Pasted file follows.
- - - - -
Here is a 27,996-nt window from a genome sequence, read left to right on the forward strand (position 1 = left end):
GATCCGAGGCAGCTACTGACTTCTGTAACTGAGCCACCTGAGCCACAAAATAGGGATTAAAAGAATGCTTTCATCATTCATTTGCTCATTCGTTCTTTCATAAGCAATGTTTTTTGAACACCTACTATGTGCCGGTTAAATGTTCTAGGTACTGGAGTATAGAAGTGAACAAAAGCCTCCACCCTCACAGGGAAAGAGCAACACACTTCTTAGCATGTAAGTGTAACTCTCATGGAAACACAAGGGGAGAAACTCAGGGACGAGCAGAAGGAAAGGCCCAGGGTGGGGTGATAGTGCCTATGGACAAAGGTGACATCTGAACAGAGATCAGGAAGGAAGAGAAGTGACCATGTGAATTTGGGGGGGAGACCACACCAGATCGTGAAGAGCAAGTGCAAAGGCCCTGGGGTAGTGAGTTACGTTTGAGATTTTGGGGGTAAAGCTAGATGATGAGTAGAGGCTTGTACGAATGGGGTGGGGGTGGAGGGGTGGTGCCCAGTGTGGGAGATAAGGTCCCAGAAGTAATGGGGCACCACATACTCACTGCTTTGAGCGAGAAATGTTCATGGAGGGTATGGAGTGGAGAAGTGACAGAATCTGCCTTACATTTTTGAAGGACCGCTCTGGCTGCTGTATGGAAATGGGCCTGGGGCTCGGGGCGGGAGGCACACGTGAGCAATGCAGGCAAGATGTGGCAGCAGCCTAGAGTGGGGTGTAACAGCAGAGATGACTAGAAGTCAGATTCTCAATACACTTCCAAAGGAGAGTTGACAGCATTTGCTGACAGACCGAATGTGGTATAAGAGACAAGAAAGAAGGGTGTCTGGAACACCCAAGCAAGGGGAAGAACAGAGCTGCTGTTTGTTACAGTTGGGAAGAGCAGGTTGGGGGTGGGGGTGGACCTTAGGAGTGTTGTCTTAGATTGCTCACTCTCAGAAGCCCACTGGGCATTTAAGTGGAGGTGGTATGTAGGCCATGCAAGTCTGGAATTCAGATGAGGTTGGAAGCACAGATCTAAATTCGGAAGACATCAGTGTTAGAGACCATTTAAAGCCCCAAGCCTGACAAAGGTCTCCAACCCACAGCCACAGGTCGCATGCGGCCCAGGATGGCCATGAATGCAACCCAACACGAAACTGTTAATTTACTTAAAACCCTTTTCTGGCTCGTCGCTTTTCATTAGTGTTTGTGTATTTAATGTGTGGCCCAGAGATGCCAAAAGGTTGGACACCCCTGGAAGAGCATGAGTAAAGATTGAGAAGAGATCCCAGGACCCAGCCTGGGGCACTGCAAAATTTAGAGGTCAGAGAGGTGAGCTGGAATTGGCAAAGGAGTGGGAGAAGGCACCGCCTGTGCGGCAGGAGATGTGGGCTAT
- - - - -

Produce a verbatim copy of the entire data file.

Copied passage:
Here is a 27,996-nt window from a genome sequence, read left to right on the forward strand (position 1 = left end):
GATCCGAGGCAGCTACTGACTTCTGTAACTGAGCCACCTGAGCCACAAAATAGGGATTAAAAGAATGCTTTCATCATTCATTTGCTCATTCGTTCTTTCATAAGCAATGTTTTTTGAACACCTACTATGTGCCGGTTAAATGTTCTAGGTACTGGAGTATAGAAGTGAACAAAAGCCTCCACCCTCACAGGGAAAGAGCAACACACTTCTTAGCATGTAAGTGTAACTCTCATGGAAACACAAGGGGAGAAACTCAGGGACGAGCAGAAGGAAAGGCCCAGGGTGGGGTGATAGTGCCTATGGACAAAGGTGACATCTGAACAGAGATCAGGAAGGAAGAGAAGTGACCATGTGAATTTGGGGGGGAGACCACACCAGATCGTGAAGAGCAAGTGCAAAGGCCCTGGGGTAGTGAGTTACGTTTGAGATTTTGGGGGTAAAGCTAGATGATGAGTAGAGGCTTGTACGAATGGGGTGGGGGTGGAGGGGTGGTGCCCAGTGTGGGAGATAAGGTCCCAGAAGTAATGGGGCACCACATACTCACTGCTTTGAGCGAGAAATGTTCATGGAGGGTATGGAGTGGAGAAGTGACAGAATCTGCCTTACATTTTTGAAGGACCGCTCTGGCTGCTGTATGGAAATGGGCCTGGGGCTCGGGGCGGGAGGCACACGTGAGCAATGCAGGCAAGATGTGGCAGCAGCCTAGAGTGGGGTGTAACAGCAGAGATGACTAGAAGTCAGATTCTCAATACACTTCCAAAGGAGAGTTGACAGCATTTGCTGACAGACCGAATGTGGTATAAGAGACAAGAAAGAAGGGTGTCTGGAACACCCAAGCAAGGGGAAGAACAGAGCTGCTGTTTGTTACAGTTGGGAAGAGCAGGTTGGGGGTGGGGGTGGACCTTAGGAGTGTTGTCTTAGATTGCTCACTCTCAGAAGCCCACTGGGCATTTAAGTGGAGGTGGTATGTAGGCCATGCAAGTCTGGAATTCAGATGAGGTTGGAAGCACAGATCTAAATTCGGAAGACATCAGTGTTAGAGACCATTTAAAGCCCCAAGCCTGACAAAGGTCTCCAACCCACAGCCACAGGTCGCATGCGGCCCAGGATGGCCATGAATGCAACCCAACACGAAACTGTTAATTTACTTAAAACCCTTTTCTGGCTCGTCGCTTTTCATTAGTGTTTGTGTATTTAATGTGTGGCCCAGAGATGCCAAAAGGTTGGACACCCCTGGAAGAGCATGAGTAAAGATTGAGAAGAGATCCCAGGACCCAGCCTGGGGCACTGCAAAATTTAGAGGTCAGAGAGGTGAGCTGGAATTGGCAAAGGAGTGGGAGAAGGCACCGCCTGTGCGGCAGGAGATGTGGGCTAT